Wednesday already? So sorry for my absence, friends. Y’all vote me Best Local Blogger and then I do a disappearing act like some meshuggneh celebrity who can’t handle the spotlight? Promise, I haven’t let the fame go to my head — please, let me ‘splain myself:
I’ve been busy getting up to speed for my new gig as Director of Communications at the esteemed Georgia Historical Society, one of the oldest cultural institutions in the country. To those outside Savannah, it might sound like some stuffy, dusty place filled with Confederate flags and little old ladies wringing their lace-gloved hands, but this stunning little library is actually a bustling hub of activity that oversees educational programming, a couple of magazines, genealogical services and all of those cool the statewide historical markers that I always pull over the van for — which, by the way, don’t just commemorate some forgotten military action but tell stories about African American history, the role of women in Georgia and other parts of history that won’t make you fall asleep.
The building itself is an architectural jewel, built in 1876 and occupied by the GHS ever since. Inside, tiers of dark wood house an incredible assemblage rare photographs, maps and documents relating to the 13th colony — including an original draft of the U.S. Constitution. GHS also houses one of the most comprehensive collections of Jewish life in the South, the Savannah Jewish Archives. (And would you believe I’ve made it in? SJA Chair Kay Kole just told me that the Connect article about Yo, Yenta! has been added to the clip file for future generations so — such an honor!)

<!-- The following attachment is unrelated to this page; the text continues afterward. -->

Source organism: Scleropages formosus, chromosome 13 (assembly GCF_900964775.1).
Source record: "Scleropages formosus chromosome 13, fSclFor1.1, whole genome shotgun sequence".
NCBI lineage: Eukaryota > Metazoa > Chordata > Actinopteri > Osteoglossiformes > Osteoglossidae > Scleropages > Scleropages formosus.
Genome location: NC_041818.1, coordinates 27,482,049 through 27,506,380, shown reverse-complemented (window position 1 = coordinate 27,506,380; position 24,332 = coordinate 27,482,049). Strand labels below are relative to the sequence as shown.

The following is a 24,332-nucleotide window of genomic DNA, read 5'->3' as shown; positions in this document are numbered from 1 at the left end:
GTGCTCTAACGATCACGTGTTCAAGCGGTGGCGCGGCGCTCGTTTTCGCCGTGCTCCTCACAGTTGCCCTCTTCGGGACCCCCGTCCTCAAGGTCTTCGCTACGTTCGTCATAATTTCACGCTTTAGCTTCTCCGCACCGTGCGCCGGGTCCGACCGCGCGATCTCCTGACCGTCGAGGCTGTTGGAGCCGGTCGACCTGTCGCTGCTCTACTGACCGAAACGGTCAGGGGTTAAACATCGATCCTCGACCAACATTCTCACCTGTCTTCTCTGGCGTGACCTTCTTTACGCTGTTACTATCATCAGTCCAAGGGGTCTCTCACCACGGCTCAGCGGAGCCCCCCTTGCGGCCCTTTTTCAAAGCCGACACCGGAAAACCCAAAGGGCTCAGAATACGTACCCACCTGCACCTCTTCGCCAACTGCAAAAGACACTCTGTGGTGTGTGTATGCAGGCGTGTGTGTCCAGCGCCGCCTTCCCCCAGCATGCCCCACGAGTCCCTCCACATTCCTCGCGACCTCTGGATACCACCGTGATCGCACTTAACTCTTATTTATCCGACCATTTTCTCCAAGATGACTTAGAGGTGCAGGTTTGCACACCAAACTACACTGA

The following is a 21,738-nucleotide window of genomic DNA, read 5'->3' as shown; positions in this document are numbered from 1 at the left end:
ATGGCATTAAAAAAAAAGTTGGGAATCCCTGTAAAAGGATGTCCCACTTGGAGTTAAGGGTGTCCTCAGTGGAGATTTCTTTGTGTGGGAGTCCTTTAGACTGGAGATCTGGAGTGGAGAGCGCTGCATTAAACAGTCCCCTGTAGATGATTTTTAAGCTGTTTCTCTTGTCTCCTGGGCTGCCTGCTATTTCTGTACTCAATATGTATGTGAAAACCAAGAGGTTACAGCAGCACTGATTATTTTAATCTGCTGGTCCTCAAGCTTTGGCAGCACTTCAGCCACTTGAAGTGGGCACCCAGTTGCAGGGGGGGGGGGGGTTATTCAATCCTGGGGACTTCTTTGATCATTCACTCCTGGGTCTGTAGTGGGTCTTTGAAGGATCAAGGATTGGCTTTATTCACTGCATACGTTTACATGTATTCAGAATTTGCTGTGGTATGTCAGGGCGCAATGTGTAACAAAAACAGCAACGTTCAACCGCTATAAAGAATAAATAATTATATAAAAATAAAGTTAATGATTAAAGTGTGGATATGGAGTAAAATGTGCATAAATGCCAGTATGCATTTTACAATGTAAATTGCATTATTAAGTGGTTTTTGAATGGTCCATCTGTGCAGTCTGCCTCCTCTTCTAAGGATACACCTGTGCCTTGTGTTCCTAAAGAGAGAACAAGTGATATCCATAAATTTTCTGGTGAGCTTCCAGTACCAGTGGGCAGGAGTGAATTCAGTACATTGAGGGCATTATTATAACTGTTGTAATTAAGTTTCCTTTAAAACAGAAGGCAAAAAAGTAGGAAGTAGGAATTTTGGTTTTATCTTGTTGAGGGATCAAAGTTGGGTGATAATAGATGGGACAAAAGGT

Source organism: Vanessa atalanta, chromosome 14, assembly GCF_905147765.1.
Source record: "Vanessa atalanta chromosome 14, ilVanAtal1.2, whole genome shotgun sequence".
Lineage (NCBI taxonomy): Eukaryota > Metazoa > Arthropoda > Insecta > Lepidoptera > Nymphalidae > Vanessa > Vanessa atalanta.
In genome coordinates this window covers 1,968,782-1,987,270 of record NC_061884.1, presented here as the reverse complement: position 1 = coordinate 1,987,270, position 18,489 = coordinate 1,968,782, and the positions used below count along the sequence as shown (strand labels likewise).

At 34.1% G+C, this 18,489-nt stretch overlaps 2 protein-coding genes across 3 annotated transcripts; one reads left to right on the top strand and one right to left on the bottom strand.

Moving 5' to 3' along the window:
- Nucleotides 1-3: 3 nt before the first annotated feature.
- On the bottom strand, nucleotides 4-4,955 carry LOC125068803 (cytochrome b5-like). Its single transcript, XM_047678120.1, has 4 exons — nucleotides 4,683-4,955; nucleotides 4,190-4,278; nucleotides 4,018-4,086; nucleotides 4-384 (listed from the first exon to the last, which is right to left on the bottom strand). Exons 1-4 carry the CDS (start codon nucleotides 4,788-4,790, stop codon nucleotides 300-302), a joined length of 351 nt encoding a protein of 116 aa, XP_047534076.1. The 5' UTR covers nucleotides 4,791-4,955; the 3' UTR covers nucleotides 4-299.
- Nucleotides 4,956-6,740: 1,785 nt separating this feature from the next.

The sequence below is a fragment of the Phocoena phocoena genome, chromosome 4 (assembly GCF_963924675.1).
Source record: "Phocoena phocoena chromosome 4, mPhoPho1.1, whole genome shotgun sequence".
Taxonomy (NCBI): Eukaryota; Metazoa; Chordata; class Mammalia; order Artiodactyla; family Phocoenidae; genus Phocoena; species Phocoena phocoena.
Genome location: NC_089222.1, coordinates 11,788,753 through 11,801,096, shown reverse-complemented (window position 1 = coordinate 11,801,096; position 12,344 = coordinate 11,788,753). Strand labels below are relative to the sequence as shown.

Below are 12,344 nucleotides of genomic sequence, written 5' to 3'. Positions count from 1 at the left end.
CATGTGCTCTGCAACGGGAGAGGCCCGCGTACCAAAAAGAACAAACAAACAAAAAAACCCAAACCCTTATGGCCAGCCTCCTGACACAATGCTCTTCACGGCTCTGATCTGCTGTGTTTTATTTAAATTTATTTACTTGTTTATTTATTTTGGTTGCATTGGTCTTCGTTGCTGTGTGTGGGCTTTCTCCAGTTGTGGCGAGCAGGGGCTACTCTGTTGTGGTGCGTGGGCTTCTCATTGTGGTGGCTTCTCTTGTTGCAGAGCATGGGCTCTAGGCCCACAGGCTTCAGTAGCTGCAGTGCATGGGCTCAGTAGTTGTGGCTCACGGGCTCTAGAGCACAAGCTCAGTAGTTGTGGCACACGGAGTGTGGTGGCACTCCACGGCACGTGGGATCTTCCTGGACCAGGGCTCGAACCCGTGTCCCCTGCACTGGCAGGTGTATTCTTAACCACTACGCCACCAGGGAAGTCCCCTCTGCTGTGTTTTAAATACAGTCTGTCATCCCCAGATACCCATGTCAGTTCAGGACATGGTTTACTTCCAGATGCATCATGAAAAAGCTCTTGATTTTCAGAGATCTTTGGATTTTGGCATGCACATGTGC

So you can see why my nerdy little heart is just beating with joy that I get to help bring all of this to the people. Don’t worry, I’ll still be your Yenta as long as you’ll have me — I can’t wait to share what I find digging around in the stacks.
Please, come on over to for a tour, but let me get settled in — I’ve only got like 250 years to catch up on first, no big deal.
Wow, that sounds like a great gig for you. Enjoy it!
“other parts of history that won’t make you fall asleep”
Only women’s and black history is interesting? What a tragic comment on the state of our culture.
“Only women’s and black history is interesting? What a tragic comment on the state of our culture.” Is that what you gleaned from what I wrote? Not the case at all; though most people do not find military history scintillating.
Not the only thing, of course, but it was the other thing that made my happy little heart frown.
People SHOULD read military history and other history (how else to understand the past and, thus, the present and future?). For scintillating (yes, military) recent histories, try Michael Oren.
Mazel Tov on your new job! Love reading your blog. Shabbat Shalom,
your site is good!…